Hygiene and sanitation is often overlooked when it comes to our preparations. Following a disaster, it might not be the first thing on our minds. However, I can not stress enough how important hygiene and sanitation following a disaster is. It should become one of your main priorities.
By keeping up with proper hygiene and sanitation, you will help to prevent any infection and illness. Whenever possible, you MUST follow the correct hygiene practices and stay as clean as you can. Hand washing especially is one of our strongest tools to fight the spread of germs and disease. This becomes even a higher priority if you have any injuries and cuts as these must always be kept clean to reduce the risk of infection.
After an emergency, there may be special guidelines to follow to ensure safe and proper sanitation.
Listen to the Authorities
If you can’t leave your home, stay tuned in to local news and await further instructions from the authorities. If your local area has been badly hit by flooding, the water from your taps may not be safe to drink or even bathe in. Listen and follow all the advice that the authorities give. Do NOT use the water from the taps until you have been told that it is safe to do so.
Find Safe Water
We have already covered in earlier posts here on the site at just how important it is to have a stockpile of safe clean water. If you have followed the advice of not only mine but others as well then you should not only have a safe supply of drinking water, but you should also have enough for hygiene and sanitation purposes.
Making Water Safe
If you find yourself in a situation where you can’t get to your clean supply of water then you will need to find a supply around you and make it safe for use.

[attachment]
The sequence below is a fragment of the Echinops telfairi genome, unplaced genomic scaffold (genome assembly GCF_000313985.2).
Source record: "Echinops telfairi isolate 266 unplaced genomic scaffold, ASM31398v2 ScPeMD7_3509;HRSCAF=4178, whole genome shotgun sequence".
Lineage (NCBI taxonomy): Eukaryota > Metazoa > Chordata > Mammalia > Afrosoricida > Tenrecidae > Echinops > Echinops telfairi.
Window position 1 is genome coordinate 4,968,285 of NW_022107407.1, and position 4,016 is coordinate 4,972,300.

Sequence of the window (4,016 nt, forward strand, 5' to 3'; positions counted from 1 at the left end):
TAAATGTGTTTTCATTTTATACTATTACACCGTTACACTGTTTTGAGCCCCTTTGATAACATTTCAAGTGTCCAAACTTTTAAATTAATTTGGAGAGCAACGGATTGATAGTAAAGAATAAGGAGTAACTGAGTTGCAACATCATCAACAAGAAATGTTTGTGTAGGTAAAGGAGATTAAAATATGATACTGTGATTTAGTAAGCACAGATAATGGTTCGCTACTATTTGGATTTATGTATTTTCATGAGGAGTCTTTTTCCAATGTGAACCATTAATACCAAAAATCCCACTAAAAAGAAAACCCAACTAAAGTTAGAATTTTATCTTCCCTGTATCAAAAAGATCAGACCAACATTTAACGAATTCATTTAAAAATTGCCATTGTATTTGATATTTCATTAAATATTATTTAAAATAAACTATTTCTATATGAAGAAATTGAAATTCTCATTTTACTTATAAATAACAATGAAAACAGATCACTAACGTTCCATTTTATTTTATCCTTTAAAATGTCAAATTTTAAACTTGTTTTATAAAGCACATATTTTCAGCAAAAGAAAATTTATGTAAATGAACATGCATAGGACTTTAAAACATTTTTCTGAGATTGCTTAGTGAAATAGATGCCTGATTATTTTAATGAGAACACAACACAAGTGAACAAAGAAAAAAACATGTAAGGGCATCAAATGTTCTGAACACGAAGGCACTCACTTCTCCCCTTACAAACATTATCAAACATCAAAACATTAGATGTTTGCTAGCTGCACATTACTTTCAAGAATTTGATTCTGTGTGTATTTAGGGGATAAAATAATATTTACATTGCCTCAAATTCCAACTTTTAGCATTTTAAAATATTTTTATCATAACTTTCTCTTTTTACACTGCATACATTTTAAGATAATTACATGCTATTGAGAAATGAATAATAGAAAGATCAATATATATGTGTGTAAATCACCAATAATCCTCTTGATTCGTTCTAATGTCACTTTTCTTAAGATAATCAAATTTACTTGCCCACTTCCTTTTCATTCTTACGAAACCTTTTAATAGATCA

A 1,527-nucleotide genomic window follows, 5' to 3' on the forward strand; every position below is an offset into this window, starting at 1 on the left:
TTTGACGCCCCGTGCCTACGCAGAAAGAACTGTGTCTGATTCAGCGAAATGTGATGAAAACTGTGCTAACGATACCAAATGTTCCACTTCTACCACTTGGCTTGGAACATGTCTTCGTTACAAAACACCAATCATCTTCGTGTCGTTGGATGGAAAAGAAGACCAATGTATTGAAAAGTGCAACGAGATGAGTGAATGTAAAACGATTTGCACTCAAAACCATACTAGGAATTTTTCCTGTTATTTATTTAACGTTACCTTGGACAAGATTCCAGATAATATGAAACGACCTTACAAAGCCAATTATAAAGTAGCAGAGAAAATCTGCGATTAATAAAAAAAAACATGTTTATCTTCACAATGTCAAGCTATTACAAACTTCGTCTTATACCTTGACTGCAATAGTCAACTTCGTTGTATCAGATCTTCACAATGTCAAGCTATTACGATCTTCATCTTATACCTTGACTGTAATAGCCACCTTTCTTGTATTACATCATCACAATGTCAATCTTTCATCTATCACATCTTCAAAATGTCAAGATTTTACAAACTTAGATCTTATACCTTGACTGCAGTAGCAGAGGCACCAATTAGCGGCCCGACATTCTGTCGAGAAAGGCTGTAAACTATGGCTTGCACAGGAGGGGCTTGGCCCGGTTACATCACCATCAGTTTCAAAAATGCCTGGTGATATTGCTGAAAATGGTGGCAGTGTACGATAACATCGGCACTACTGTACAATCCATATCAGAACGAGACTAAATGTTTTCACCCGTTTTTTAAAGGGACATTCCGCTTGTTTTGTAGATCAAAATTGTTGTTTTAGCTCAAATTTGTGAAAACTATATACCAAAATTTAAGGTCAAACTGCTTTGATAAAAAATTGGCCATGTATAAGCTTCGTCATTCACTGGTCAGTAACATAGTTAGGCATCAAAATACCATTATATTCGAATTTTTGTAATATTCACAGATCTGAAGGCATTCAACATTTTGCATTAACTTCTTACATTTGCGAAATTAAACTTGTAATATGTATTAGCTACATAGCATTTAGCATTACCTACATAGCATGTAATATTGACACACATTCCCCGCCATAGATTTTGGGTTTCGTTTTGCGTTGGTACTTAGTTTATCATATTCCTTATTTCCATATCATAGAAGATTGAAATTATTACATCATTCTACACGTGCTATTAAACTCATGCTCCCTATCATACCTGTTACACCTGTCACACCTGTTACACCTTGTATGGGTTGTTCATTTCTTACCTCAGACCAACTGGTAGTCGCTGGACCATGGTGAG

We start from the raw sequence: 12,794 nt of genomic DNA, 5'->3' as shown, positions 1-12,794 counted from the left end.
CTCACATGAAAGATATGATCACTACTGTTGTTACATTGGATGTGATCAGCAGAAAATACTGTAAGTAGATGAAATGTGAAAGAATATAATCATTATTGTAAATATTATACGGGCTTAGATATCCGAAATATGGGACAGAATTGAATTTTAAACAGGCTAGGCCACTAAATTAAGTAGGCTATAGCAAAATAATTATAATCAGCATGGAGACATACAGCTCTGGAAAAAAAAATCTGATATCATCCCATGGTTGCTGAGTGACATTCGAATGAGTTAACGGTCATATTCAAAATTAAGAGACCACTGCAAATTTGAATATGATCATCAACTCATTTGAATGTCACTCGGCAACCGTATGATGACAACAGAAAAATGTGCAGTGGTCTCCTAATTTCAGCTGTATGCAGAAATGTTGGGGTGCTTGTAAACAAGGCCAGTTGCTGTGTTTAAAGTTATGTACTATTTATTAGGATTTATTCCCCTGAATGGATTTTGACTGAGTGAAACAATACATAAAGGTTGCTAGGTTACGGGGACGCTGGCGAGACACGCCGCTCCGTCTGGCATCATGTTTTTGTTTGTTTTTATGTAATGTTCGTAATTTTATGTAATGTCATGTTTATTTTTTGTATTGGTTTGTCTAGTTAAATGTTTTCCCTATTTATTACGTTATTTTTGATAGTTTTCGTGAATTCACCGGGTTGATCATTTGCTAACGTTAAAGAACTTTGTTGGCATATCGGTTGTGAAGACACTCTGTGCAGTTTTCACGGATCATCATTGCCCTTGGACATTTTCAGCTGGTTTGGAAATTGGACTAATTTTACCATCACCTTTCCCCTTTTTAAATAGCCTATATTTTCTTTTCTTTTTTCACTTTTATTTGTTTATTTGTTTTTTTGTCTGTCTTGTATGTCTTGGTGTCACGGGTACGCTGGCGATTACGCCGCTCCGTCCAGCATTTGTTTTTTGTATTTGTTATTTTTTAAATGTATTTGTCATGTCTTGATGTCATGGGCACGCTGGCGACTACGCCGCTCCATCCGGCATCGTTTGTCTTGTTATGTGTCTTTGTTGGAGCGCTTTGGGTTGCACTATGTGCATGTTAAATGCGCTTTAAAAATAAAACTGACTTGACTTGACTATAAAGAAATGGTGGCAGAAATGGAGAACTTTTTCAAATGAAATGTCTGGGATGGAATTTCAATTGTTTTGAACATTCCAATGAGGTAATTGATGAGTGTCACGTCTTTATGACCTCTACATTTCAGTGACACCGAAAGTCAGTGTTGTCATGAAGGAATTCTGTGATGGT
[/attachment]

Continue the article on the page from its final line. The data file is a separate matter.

Finding Water Inside the Home:
- Water from your home’s water heater tank (part of your drinking water system, not your home heating system)
- Melted ice cubes made with water that was not contaminated
- Water from your home’s toilet tank (not from the bowl), if it is clear and has not been chemically treated with toilet cleaners such as those that change the color of the water
- Liquid from canned fruit and vegetables
- Water from swimming pools and spas can be used for personal hygiene, cleaning, and related uses, but not for drinking.
Finding Water Outside the Home:
- Streams, rivers, and other moving bodies of water
- Ponds and lakes
- Natural springs
You have a few options when it comes to making it safe but the main ones are:
Boiling – this is more efficient in killing bacteria, viruses and parasites. Bring the water to a boil, let it cool and then bottle it up.
Chlorine Bleach – household bleach can be used for the same purpose as purification tablets. Mix 1/8 teaspoon (8 drops) of unscented household chlorine bleach per 1 gallon of water. Let it stand for 30 minutes and then store in clean containers.
Filter – portable water filtration devices can be convenient for quick removal of bacteria, parasites, and heavy metals. Since most portable filters will not remove viruses, it is best used in combination with another disinfection method such as chlorination.
I see some sites suggesting that you store wet wipes and antibacterial gels as part of your preps, and these will work if you don’t have any other options but are not going to get you really clean if you have been badly dirtied up following a disaster.
When the Toilets Don’t Work
If your toilets don’t work, you are going to need a way to do your business. Let’s have a look at some options:
Composting Toilets – these can be purchased online and basically the waste goes into a sealed bucket and is treated with bleach to kill all bacteria and parasites so that it can be dumped into your waste pit or latrine.
Cat Holes – go outside away from any water source and dig a hole, do your business and cover it back up.
Bucket – if you have no other option you could just grab a bucket, add a bin liner and do your business in there.
What other ideas can you share for hygiene and sanitation following a disaster?